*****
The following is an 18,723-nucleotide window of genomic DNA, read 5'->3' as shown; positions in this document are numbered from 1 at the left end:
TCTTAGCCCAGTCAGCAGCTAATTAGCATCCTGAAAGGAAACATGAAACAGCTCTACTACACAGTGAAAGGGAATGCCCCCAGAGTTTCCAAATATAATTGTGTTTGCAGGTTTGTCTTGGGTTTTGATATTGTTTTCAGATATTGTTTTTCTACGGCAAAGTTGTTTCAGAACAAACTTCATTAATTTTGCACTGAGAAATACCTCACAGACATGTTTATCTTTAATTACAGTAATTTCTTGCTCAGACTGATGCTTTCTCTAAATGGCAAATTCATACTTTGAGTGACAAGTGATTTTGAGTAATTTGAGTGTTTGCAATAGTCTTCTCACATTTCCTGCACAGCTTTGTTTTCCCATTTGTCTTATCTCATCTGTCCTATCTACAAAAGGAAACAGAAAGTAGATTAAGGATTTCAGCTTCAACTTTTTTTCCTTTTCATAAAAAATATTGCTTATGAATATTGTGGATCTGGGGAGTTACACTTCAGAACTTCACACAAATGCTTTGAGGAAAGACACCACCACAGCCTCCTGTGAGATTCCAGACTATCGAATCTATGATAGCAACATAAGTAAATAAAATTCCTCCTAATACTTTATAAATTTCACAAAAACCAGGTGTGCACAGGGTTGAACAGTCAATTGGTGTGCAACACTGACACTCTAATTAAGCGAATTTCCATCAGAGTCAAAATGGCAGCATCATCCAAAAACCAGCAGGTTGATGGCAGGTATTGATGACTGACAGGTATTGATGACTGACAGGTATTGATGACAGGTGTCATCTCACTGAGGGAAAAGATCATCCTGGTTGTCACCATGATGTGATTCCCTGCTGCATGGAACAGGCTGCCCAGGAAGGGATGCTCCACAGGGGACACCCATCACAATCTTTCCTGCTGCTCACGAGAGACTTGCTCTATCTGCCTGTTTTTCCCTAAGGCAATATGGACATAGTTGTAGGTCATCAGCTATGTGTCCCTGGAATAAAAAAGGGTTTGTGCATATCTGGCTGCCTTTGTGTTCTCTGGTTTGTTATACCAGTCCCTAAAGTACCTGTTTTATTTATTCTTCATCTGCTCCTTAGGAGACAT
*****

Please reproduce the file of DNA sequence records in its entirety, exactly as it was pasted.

The following is an 18,723-nucleotide window of genomic DNA, read 5'->3' as shown; positions in this document are numbered from 1 at the left end:
TCTTAGCCCAGTCAGCAGCTAATTAGCATCCTGAAAGGAAACATGAAACAGCTCTACTACACAGTGAAAGGGAATGCCCCCAGAGTTTCCAAATATAATTGTGTTTGCAGGTTTGTCTTGGGTTTTGATATTGTTTTCAGATATTGTTTTTCTACGGCAAAGTTGTTTCAGAACAAACTTCATTAATTTTGCACTGAGAAATACCTCACAGACATGTTTATCTTTAATTACAGTAATTTCTTGCTCAGACTGATGCTTTCTCTAAATGGCAAATTCATACTTTGAGTGACAAGTGATTTTGAGTAATTTGAGTGTTTGCAATAGTCTTCTCACATTTCCTGCACAGCTTTGTTTTCCCATTTGTCTTATCTCATCTGTCCTATCTACAAAAGGAAACAGAAAGTAGATTAAGGATTTCAGCTTCAACTTTTTTTCCTTTTCATAAAAAATATTGCTTATGAATATTGTGGATCTGGGGAGTTACACTTCAGAACTTCACACAAATGCTTTGAGGAAAGACACCACCACAGCCTCCTGTGAGATTCCAGACTATCGAATCTATGATAGCAACATAAGTAAATAAAATTCCTCCTAATACTTTATAAATTTCACAAAAACCAGGTGTGCACAGGGTTGAACAGTCAATTGGTGTGCAACACTGACACTCTAATTAAGCGAATTTCCATCAGAGTCAAAATGGCAGCATCATCCAAAAACCAGCAGGTTGATGGCAGGTATTGATGACTGACAGGTATTGATGACTGACAGGTATTGATGACAGGTGTCATCTCACTGAGGGAAAAGATCATCCTGGTTGTCACCATGATGTGATTCCCTGCTGCATGGAACAGGCTGCCCAGGAAGGGATGCTCCACAGGGGACACCCATCACAATCTTTCCTGCTGCTCACGAGAGACTTGCTCTATCTGCCTGTTTTTCCCTAAGGCAATATGGACATAGTTGTAGGTCATCAGCTATGTGTCCCTGGAATAAAAAAGGGTTTGTGCATATCTGGCTGCCTTTGTGTTCTCTGGTTTGTTATACCAGTCCCTAAAGTACCTGTTTTATTTATTCTTCATCTGCTCCTTAGGAGACAT